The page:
It might be advantageous for a business to have a holding company which holds all the intellectual property and other assets in a business. That is to licence that IP to a trading company which is the entity exposed to litigation or risk. The assets of the business are more protected in the event that the trading entity is exposed or is liquidated, administrator appointed or wound up. That’s because they are situated in a different legal entity to the trading company. Many businesses with a large amount of intellectual property use this legal strategy. It’s a way of reducing the risk of the overall business.
If you have the ability to commercialise your own IP, you might be better off doing it yourself
you should be wary of licensing your IP to companies who might lessen the value of the IP.
There are three main types of Intellectual Property (IP) licences. The first is an exclusive licence, which provides the licensee the right to use and exploit the IP of the licensor on an exclusive basis. The licensor is not permitted to use the IP in any way in this case. The second type is a non-exclusive licence which also allows the licensee to use and exploit the IP, but the licensor can allow other parties to exploit the IP as well. Another type of licence is a sole licence, which is similar to an exclusive licence in that it doesn’t allow the IP to be licenced to other parties, but the licensor may still continue to use their IP.
You need to identify what type of intellectual property is involved, which may be more complicated than you might think. The reason for this is because the IP could be related to confidential information and trade secrets, in addition to the key forms of IP such as, trade marks, copyright, patents and designs.
Having identified the IP involved in the licence, you need to provide a clear definition of the IP being licenced under the IP licence agreement.
It’s necessary to consider how long the licensee is permitted to use your IP. An option is to have the licence limited to a particular term by stating when the licence will start and end. The effect of this is that when the term finishes the agreement terminates. Another option is to provide a perpetual licence, the effect of which is that the licence would continue on an indefinite basis, unless terminated by the parties.
When a licence is revokable you are able to stop the licensee from using the IP at any point during the term of the licence and you may terminate the agreement, if necessary. However, if the licence is irrevocable you are not able to withhold your permission to use the IP. The licensee is less restricted in this sense. Although, you can still terminate the licence in accordance with the licence agreement.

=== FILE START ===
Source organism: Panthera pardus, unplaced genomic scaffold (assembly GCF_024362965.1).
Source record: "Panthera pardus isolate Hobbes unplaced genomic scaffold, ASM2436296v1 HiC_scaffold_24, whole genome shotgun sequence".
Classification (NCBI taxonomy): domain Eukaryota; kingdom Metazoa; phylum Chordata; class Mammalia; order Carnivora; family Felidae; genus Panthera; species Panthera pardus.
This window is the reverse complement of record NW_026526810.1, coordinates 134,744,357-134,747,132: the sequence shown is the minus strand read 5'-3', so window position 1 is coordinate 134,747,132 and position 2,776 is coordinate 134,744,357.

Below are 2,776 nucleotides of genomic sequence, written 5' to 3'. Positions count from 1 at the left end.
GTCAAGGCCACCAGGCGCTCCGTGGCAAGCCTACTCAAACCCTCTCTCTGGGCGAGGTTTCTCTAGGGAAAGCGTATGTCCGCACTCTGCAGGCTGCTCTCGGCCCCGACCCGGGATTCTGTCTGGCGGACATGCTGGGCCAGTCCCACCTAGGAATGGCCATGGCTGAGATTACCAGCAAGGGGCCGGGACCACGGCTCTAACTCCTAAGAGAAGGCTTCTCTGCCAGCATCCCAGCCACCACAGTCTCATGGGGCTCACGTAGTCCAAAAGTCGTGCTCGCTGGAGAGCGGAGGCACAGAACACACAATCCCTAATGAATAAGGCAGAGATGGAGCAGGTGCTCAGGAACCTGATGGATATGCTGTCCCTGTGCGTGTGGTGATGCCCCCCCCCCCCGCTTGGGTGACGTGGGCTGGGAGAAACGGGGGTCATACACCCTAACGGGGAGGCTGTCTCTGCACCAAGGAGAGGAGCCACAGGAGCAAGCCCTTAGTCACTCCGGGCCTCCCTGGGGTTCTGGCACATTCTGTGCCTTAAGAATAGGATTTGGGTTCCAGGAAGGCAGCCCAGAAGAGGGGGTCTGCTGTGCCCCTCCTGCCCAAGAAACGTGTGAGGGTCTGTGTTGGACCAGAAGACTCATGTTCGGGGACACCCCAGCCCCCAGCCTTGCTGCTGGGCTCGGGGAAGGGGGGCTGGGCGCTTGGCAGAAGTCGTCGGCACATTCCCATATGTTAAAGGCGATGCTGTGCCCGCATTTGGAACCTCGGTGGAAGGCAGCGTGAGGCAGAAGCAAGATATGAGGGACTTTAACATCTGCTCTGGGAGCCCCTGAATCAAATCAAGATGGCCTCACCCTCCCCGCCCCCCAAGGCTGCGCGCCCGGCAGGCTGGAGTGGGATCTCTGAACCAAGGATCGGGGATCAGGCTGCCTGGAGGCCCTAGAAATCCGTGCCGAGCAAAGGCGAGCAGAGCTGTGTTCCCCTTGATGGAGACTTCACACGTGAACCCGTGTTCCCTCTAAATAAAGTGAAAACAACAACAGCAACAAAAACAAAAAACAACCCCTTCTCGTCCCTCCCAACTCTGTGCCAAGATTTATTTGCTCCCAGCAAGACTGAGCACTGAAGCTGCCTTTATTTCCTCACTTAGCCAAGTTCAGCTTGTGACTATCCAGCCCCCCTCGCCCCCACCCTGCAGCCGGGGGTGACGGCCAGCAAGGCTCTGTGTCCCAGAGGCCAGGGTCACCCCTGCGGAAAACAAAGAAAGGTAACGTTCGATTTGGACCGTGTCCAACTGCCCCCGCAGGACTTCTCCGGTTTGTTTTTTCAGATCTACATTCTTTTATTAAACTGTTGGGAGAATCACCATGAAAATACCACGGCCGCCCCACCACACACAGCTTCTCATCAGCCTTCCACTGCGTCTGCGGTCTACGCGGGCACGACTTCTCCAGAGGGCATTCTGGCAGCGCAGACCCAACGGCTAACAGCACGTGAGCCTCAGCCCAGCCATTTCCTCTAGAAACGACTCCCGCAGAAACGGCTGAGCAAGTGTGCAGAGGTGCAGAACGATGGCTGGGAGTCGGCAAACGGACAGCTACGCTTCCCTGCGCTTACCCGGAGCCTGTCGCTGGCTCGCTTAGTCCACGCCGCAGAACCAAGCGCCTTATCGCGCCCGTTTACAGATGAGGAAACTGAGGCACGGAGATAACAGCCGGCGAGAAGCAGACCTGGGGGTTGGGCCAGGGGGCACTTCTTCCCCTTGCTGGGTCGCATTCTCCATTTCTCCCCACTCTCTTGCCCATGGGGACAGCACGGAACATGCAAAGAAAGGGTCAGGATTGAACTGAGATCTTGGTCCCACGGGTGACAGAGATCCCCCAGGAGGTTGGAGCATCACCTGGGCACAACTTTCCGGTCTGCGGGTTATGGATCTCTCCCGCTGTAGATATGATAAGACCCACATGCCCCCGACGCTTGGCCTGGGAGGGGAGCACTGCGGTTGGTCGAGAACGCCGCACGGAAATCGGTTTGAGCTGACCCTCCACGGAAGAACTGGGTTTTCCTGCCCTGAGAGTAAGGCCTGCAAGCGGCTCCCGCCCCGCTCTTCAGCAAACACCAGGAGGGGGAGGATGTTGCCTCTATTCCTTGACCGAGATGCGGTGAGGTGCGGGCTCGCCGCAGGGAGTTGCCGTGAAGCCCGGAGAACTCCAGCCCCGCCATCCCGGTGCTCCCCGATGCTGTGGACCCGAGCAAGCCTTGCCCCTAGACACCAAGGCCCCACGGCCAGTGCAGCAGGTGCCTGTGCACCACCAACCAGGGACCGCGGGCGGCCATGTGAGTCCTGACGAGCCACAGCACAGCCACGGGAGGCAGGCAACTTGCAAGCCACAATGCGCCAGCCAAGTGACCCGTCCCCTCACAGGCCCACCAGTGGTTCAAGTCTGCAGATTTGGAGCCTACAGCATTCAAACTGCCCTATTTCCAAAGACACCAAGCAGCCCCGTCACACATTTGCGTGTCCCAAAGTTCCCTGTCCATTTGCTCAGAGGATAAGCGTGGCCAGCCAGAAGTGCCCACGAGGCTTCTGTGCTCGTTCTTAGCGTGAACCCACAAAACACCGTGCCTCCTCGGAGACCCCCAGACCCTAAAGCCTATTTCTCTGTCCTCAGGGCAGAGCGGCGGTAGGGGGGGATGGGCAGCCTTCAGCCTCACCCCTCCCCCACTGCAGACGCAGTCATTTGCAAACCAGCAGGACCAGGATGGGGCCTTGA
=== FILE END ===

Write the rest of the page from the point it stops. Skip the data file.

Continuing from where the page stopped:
Would you allow a licensee to transfer their rights to use your IP to third parties? If yes, then you can include in the agreement that the licence is assignable. If you don’t want any other party, except the licensee, using your IP, you need to include in the agreement that the rights provided in the licence agreement are not able to be assigned or transferred. It’s possible to allow the licensee to sub-licence to third parties, but you should consider whether this is appropriate for your specific circumstances.
It’s a good idea to consider whether the licence will apply to a specific territory. For instance, an IP licence agreement could apply to all of Australia or only to the state of New South Wales, meaning the licensee could only use the IP in that specified location. In some instances, you will only have IP rights in Australia and are not able to licence IP rights outside of this territory. This would be the case if you had a trade mark registered in Australia, but not in other countries.
The licensee should provide certain warranties, including, but not limited to the following:
This is one of the most important aspects of an IP licence. It is important to protect your trade secrets and other information that are generally not available to the public. The IP licence should require that the licensee must not use or disclose material relating to the IP or other confidential information, except for the purpose agreed between the parties.
You should include a termination clause that provides that you are able to terminate the licence agreement if the licensee breaches a material term of the agreement. You should also outline circumstances which would give rise to a right to terminate.
You need to specify the consequences of termination of the licence agreement. For example the termination clause should state that the Licensee must deliver to you all documents and other materials (including all copies) in their possession relating to the IP and do such further things as may be reasonably required by you to protect your right, title and interest in the IP.
IP licensing agreements are complex documents, but when well drafted they are an effective way to exploit your IP, manage your relationship with the licensee and make their obligations clear. It’s important to seek legal advice to ensure that the agreement covers all important areas.
We can draft your IP Licence Agreement for a fixed fee $850+ GST, fully tailored for your business and drafted by a qualified lawyer.